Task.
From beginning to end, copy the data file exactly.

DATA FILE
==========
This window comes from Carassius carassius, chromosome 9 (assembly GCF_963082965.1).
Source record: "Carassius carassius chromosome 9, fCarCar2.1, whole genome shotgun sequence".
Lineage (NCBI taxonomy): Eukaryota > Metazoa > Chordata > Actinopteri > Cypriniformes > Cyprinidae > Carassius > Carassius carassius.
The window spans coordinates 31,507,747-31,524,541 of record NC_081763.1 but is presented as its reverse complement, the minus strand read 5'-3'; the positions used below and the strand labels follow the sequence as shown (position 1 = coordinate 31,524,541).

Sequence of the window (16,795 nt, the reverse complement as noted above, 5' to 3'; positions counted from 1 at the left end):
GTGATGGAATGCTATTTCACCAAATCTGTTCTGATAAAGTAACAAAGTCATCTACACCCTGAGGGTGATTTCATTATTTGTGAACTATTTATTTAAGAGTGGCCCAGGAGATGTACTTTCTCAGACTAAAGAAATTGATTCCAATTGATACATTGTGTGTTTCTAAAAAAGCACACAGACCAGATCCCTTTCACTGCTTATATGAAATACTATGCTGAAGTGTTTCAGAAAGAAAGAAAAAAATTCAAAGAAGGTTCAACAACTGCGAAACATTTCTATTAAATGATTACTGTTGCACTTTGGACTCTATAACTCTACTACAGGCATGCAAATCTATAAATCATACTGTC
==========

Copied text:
This window comes from Carassius carassius, chromosome 9 (assembly GCF_963082965.1).
Source record: "Carassius carassius chromosome 9, fCarCar2.1, whole genome shotgun sequence".
Lineage (NCBI taxonomy): Eukaryota > Metazoa > Chordata > Actinopteri > Cypriniformes > Cyprinidae > Carassius > Carassius carassius.
The window spans coordinates 31,507,747-31,524,541 of record NC_081763.1 but is presented as its reverse complement, the minus strand read 5'-3'; the positions used below and the strand labels follow the sequence as shown (position 1 = coordinate 31,524,541).

Sequence of the window (16,795 nt, the reverse complement as noted above, 5' to 3'; positions counted from 1 at the left end):
GTGATGGAATGCTATTTCACCAAATCTGTTCTGATAAAGTAACAAAGTCATCTACACCCTGAGGGTGATTTCATTATTTGTGAACTATTTATTTAAGAGTGGCCCAGGAGATGTACTTTCTCAGACTAAAGAAATTGATTCCAATTGATACATTGTGTGTTTCTAAAAAAGCACACAGACCAGATCCCTTTCACTGCTTATATGAAATACTATGCTGAAGTGTTTCAGAAAGAAAGAAAAAAATTCAAAGAAGGTTCAACAACTGCGAAACATTTCTATTAAATGATTACTGTTGCACTTTGGACTCTATAACTCTACTACAGGCATGCAAATCTATAAATCATACTGTC